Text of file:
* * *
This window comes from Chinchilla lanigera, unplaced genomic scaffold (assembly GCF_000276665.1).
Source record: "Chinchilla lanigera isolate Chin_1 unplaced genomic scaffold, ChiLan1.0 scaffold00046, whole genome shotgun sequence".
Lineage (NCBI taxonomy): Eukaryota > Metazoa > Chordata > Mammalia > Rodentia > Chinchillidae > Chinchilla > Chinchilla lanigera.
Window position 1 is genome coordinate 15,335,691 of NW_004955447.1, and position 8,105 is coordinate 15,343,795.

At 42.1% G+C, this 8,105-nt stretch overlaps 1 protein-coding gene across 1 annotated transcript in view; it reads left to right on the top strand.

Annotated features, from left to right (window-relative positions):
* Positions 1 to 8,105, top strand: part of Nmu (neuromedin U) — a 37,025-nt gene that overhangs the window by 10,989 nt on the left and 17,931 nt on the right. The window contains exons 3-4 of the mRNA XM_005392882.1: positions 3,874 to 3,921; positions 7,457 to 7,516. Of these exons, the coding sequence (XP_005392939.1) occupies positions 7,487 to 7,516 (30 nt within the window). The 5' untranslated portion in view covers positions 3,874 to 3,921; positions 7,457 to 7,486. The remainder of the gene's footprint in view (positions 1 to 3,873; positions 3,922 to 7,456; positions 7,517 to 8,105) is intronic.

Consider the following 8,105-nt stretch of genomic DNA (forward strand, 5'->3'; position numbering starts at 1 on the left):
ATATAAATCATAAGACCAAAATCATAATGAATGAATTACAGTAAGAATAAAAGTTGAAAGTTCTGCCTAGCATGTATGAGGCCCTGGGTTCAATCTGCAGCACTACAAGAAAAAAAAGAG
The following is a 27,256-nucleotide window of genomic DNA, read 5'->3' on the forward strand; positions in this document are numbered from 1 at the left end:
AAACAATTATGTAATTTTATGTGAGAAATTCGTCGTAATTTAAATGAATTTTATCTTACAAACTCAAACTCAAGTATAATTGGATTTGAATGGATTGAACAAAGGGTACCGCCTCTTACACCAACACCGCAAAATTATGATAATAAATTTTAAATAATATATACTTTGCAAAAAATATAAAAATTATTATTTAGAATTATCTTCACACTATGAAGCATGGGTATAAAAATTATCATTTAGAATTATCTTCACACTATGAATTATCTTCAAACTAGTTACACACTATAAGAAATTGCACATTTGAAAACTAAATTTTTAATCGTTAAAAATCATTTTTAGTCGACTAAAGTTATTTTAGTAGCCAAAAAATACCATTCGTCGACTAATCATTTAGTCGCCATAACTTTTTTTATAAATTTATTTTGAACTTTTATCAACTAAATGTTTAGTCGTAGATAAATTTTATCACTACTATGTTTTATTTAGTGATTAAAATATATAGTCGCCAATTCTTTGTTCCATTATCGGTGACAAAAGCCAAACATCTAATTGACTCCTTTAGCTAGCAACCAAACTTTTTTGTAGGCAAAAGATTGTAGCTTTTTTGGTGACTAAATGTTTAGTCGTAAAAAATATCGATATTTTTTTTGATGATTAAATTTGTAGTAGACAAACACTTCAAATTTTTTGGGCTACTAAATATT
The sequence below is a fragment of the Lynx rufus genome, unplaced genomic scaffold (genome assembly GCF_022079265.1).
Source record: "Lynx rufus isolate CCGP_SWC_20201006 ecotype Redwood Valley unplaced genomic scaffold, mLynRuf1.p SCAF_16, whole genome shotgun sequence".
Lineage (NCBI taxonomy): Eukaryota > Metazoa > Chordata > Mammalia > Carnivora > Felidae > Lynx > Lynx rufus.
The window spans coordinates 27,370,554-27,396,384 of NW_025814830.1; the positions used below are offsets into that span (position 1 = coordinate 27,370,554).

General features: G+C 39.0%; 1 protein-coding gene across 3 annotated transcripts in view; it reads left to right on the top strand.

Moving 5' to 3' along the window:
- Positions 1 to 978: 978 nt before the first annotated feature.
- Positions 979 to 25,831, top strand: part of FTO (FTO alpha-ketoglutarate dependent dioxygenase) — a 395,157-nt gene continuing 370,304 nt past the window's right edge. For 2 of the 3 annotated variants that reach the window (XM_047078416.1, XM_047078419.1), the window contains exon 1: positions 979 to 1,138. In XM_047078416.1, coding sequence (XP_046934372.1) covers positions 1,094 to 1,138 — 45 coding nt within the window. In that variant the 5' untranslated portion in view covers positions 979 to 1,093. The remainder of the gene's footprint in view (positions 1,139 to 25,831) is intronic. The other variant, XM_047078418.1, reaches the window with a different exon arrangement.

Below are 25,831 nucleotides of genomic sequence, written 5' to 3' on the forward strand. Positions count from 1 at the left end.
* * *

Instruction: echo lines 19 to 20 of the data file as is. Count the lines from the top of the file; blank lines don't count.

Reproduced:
- Positions 979 to 25,831, top strand: part of FTO (FTO alpha-ketoglutarate dependent dioxygenase) — a 395,157-nt gene continuing 370,304 nt past the window's right edge. For 2 of the 3 annotated variants that reach the window (XM_047078416.1, XM_047078419.1), the window contains exon 1: positions 979 to 1,138. In XM_047078416.1, coding sequence (XP_046934372.1) covers positions 1,094 to 1,138 — 45 coding nt within the window. In that variant the 5' untranslated portion in view covers positions 979 to 1,093. The remainder of the gene's footprint in view (positions 1,139 to 25,831) is intronic. The other variant, XM_047078418.1, reaches the window with a different exon arrangement.

Below are 25,831 nucleotides of genomic sequence, written 5' to 3' on the forward strand. Positions count from 1 at the left end.